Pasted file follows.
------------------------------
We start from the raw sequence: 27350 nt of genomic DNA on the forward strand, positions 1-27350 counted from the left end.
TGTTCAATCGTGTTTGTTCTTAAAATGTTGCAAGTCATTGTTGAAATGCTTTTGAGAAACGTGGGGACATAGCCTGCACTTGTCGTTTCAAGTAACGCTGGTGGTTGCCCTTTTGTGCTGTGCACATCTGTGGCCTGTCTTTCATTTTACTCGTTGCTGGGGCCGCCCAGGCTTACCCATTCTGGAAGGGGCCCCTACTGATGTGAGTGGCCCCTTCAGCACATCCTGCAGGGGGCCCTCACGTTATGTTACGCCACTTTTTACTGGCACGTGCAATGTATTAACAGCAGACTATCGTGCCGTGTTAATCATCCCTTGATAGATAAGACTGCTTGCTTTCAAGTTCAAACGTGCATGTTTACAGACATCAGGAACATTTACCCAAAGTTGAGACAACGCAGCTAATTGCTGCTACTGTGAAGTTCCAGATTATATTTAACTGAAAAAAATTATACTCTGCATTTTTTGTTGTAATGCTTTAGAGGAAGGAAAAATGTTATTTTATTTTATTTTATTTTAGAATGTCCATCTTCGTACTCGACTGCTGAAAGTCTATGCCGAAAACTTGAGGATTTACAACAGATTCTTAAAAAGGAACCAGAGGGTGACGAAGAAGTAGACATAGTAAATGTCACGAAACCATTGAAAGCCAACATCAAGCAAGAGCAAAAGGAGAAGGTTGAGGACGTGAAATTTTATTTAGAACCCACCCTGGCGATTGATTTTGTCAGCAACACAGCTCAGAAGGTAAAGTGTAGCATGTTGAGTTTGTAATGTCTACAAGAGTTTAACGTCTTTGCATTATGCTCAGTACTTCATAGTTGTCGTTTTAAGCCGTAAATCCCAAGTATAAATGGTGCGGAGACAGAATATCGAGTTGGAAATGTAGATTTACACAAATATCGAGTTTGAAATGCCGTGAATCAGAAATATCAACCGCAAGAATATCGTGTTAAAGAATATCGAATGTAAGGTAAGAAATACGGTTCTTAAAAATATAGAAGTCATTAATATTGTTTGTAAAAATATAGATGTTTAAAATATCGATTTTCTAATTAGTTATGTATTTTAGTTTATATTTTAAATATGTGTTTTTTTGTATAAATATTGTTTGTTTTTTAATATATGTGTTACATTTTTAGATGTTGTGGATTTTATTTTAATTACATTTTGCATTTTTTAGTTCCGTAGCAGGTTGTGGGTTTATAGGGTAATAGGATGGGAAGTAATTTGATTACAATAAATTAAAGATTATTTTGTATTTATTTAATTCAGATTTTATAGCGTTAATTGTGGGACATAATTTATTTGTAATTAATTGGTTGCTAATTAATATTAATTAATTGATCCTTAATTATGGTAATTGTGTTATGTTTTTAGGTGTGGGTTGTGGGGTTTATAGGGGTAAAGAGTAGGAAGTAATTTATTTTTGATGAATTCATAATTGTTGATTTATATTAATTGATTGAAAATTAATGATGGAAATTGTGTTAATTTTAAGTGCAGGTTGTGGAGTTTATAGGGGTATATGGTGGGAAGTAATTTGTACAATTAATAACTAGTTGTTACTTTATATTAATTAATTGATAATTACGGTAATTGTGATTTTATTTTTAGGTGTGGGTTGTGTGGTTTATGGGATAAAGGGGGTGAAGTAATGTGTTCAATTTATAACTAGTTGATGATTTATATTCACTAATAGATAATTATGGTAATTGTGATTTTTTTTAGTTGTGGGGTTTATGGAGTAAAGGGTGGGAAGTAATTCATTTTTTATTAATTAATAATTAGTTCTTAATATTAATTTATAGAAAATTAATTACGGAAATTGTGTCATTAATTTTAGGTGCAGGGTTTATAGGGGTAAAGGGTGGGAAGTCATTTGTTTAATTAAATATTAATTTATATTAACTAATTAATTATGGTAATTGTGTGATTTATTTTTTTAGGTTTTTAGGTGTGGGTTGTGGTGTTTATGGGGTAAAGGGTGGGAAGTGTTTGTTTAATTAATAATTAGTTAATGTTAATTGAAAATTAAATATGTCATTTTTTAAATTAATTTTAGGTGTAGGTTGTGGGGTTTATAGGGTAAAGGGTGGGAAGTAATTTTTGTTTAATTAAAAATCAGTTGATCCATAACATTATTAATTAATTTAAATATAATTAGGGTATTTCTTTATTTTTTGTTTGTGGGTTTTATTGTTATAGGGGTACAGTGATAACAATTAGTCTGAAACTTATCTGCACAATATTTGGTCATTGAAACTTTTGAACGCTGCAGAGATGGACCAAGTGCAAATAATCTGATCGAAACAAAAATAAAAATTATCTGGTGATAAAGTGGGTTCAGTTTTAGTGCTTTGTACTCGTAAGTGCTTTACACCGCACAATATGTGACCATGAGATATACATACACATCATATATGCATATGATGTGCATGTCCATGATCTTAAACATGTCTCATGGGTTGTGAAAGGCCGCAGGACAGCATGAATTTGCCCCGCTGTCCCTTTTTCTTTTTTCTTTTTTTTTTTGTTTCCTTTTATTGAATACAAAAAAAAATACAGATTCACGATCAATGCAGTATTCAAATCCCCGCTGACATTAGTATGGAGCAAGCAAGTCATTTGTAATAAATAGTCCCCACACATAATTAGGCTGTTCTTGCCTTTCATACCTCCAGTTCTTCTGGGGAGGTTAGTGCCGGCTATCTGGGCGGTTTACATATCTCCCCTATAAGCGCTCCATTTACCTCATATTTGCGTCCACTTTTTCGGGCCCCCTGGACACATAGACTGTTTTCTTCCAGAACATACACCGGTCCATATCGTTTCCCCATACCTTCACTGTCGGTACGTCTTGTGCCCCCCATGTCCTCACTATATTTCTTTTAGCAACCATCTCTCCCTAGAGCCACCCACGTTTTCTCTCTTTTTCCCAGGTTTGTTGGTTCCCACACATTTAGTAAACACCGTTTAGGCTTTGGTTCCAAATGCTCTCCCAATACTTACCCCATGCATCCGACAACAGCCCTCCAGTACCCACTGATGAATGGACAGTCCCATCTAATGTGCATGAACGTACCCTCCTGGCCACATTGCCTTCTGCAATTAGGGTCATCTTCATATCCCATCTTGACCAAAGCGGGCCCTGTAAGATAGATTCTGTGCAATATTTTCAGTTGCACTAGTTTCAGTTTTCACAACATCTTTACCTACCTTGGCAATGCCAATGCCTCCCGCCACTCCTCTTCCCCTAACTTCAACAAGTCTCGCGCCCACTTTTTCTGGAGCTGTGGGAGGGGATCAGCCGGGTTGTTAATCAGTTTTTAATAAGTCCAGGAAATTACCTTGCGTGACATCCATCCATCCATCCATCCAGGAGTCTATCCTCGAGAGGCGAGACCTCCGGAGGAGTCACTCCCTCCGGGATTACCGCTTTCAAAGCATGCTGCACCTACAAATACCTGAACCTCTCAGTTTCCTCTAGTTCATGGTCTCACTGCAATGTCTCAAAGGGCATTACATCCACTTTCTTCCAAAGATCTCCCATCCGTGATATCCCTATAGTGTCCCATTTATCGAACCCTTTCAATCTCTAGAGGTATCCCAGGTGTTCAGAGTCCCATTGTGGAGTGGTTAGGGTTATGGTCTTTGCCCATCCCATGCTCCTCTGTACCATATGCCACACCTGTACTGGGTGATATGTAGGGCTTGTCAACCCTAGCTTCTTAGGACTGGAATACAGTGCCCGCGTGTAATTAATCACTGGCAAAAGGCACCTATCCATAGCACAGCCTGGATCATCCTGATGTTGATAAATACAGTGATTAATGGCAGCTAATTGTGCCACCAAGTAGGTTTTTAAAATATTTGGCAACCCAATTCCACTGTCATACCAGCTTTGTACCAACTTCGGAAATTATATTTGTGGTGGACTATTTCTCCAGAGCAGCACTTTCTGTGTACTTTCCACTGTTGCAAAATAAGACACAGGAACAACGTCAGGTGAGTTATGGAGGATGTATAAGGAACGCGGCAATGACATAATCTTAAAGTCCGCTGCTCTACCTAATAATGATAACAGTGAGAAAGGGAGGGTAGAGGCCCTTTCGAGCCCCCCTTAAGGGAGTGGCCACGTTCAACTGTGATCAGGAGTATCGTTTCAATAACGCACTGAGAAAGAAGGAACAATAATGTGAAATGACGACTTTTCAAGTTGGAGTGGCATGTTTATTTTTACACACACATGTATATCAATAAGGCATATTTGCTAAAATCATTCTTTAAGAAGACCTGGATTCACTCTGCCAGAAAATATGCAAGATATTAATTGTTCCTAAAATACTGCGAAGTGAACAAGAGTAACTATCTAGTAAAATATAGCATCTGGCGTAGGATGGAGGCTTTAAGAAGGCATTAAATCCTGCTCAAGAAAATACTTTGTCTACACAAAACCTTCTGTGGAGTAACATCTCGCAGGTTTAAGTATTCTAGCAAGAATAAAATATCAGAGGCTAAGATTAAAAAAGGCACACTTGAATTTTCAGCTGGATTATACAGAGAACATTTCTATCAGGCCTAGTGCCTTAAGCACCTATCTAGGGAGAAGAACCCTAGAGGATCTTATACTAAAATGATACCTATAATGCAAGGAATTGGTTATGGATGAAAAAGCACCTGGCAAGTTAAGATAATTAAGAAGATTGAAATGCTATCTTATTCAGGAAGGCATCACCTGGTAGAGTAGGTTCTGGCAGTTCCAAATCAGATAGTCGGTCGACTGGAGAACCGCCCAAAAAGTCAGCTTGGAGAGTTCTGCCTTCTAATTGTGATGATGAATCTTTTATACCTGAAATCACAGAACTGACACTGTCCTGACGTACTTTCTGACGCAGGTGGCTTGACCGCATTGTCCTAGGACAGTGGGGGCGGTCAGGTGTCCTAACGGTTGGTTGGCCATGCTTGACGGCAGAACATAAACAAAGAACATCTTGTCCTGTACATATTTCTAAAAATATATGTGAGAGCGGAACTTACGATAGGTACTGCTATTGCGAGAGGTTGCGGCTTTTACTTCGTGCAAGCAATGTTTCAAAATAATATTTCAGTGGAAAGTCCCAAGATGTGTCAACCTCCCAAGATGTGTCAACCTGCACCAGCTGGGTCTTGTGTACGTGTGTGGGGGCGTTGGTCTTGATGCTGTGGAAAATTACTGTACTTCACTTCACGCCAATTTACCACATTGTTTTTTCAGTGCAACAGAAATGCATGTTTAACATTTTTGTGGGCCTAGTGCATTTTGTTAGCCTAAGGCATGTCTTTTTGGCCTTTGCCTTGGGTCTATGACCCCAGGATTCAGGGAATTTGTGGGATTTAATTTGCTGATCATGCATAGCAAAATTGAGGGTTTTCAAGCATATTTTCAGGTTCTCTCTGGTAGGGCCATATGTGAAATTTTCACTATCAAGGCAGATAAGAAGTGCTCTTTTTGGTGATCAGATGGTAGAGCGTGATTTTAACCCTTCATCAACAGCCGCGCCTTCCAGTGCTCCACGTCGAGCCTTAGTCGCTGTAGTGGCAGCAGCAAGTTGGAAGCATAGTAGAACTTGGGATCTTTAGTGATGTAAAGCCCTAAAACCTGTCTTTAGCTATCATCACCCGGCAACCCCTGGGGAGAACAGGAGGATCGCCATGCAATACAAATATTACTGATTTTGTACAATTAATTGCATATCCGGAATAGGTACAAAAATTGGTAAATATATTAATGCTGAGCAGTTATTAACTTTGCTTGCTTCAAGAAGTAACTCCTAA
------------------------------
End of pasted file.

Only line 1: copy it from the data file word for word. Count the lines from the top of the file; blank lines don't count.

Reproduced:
We start from the raw sequence: 27350 nt of genomic DNA on the forward strand, positions 1-27350 counted from the left end.